OCFA donates ambulance to Health Sciences Division

Members of the OCFA pose for a photo with Saddleback College President Burnett and the faculty and staff from Health Sciences. (Courtesy of Jenny McCue)

Austin Messick

The Orange County Fire Authority donated an ambulance to Saddleback College’s Emergency Medical Services program last Tuesday to be used by the emergency medical technician and paramedic programs.

The ambulance will be used as a mobile classroom providing students the opportunity to practice health emergency scenarios in a confined space similar to what they will be working in as EMT and paramedic professionals, according to president Burnett’s Gaucho Gazette.

This will allow EMT students, the majority of whom have never worked in an emergency vehicle, the ability to work with equipment they will use in the field within a fully-functioning ambulance.

“Before we got to go in it last week, I had never been in an ambulance,” said Chelsea Motak, the department’s senior lab technician and student enrolled in the EMT program. “So that was cool to get to go in and look around and know what to expect when you’re doing your ride-alongs and where things are.”

EMT students are required to complete three ride-alongs, which are eight-hour shifts where students participate within professional ambulances. Paramedic students are required to complete the EMT program and at least a year of basic first response in an ambulance or fire engine before returning for full paramedic certification.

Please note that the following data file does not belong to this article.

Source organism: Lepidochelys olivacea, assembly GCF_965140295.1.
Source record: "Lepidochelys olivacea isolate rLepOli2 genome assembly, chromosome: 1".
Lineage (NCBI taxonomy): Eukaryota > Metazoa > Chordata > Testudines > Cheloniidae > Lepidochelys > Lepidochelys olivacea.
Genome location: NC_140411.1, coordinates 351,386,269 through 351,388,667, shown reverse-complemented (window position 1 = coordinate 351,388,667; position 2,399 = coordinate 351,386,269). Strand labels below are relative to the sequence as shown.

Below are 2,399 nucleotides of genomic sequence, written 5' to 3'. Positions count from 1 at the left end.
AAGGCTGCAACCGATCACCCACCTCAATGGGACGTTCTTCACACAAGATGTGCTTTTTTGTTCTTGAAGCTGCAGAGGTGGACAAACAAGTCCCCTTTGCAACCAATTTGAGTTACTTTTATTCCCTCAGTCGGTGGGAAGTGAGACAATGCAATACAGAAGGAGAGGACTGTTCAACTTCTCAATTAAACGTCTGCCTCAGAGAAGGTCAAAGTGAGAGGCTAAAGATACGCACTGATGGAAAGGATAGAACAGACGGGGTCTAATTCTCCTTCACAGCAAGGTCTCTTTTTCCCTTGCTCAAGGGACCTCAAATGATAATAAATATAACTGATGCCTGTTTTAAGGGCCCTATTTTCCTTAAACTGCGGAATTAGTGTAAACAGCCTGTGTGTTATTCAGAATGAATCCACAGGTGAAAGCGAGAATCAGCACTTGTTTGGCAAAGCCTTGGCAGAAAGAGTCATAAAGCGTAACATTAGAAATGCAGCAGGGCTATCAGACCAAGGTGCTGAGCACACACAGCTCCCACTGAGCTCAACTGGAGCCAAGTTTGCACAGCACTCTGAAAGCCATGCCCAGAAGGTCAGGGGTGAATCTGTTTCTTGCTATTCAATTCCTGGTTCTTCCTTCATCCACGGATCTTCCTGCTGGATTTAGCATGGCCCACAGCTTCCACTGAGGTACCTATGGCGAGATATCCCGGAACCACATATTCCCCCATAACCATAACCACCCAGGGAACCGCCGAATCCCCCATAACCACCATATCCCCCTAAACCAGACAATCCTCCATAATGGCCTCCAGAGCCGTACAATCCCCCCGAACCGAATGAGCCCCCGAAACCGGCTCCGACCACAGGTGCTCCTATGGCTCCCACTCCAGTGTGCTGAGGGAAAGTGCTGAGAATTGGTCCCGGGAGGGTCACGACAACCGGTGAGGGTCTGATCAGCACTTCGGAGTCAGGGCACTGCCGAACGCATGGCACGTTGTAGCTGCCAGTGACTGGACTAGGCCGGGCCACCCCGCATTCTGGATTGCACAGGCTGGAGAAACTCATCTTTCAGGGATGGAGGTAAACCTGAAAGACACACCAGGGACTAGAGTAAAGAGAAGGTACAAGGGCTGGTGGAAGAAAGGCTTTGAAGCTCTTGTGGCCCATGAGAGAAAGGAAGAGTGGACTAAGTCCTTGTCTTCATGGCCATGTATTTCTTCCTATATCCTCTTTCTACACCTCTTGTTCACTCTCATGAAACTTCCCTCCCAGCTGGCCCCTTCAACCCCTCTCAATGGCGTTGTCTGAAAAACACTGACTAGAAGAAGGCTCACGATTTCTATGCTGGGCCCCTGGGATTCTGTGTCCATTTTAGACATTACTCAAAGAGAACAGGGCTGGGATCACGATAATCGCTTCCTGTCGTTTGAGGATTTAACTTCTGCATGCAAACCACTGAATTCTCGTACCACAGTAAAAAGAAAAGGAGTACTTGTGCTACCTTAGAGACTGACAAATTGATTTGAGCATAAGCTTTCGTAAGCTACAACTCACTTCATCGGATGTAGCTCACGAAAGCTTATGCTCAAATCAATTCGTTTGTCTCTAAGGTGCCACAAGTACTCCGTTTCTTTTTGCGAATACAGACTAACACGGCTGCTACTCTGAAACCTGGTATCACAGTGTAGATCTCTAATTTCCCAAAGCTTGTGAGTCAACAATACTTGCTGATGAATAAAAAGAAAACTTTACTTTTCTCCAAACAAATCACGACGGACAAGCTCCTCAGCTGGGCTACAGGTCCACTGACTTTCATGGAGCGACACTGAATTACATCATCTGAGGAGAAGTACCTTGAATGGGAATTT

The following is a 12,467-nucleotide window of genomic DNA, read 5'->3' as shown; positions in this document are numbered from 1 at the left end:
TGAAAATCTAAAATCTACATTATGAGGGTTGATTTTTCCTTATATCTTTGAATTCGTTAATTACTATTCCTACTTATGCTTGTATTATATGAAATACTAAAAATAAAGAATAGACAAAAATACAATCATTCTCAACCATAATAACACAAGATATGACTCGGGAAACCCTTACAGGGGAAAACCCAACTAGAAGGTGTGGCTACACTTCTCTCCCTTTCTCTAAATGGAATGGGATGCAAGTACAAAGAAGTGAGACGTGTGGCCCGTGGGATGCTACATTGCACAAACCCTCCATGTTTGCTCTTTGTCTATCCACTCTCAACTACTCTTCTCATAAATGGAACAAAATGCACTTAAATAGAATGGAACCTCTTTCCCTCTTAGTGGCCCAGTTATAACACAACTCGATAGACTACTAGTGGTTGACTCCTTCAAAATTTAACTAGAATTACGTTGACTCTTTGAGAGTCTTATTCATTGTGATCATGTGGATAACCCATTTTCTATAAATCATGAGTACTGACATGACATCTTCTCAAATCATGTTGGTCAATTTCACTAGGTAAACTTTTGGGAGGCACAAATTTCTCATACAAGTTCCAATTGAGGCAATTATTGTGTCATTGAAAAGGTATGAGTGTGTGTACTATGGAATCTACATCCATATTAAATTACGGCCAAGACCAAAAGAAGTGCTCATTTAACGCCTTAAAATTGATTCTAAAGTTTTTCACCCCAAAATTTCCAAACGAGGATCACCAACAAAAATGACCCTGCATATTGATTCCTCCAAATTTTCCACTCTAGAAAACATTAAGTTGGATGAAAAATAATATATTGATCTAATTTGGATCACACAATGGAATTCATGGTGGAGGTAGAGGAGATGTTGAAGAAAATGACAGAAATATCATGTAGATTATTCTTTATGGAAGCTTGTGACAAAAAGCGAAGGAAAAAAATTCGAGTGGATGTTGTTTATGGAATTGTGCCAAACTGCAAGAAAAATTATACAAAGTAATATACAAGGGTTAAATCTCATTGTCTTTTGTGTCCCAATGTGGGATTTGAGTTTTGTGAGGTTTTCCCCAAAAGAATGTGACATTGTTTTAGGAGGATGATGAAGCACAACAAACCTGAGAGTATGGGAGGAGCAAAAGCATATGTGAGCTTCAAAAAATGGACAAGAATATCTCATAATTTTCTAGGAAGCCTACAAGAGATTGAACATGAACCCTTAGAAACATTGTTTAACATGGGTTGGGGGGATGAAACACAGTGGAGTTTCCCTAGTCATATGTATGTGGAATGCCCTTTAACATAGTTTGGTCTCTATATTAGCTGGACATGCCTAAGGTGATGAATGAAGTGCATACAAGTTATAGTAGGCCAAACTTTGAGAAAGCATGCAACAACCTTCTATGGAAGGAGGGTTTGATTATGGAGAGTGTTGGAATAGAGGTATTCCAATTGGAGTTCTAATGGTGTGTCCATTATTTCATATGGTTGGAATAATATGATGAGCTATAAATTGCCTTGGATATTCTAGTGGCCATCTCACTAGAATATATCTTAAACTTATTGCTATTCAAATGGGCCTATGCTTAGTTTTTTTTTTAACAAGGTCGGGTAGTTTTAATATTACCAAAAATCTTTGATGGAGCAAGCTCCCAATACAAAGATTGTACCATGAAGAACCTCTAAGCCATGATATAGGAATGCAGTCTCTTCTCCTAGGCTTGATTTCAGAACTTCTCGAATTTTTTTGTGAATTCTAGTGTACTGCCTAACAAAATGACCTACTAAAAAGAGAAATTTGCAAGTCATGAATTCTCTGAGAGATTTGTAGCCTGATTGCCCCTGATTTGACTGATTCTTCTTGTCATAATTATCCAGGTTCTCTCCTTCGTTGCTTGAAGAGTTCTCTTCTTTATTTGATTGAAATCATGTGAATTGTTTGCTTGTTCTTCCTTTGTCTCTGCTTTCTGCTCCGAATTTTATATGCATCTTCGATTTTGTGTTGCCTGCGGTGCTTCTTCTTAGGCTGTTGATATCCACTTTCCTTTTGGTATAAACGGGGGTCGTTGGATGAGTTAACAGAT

Chelsea Gray, EMT and paramedic program specialist, said the ambulance will be equipped with resources such as functioning oxygen lines, gurneys, and expired medical drugs donated by the OCFA and other fire departments.

Another beneficial acquisition for the program was two 3G human simulators, which the program obtained independently from the OCFA. The simulators will serve as patients during emergency response training exercises. These interactive robotic humans look, feel and react like real humans would in a trauma situation.

“They have all vital signs, they blink, they breath, they speak, they moan, or cough, or cry,” Gray said. “You can send them into full cardiac arrest, you can do almost anything you would want to simulate.”

Gray said their goal is to incorporate the ambulance in with their entire department. Because the new human simulators are wireless, EMTs, paramedics and nurses will all be able to participate in the emergency response simulations.

These simulations include getting the patient onto the gurney and into the ambulance, stabilizing the patient, checking vital signs, administering medical drugs, transporting the patient from the ambulance into the emergency room, as well as others.

“I think just having a hands-on experience will help our students greatly,” said Chelsea Gray, EMT and paramedic program specialist.

Gray’s rough quote for the cost of building this type of simulation within a classroom would be $30,000.

“The Orange County Fire Authority has been a great partner for Saddleback College.” said Burnett. “We feel extremely grateful to them for providing a gift that will benefit students who are pursuing a career in the medical emergency response fields.”

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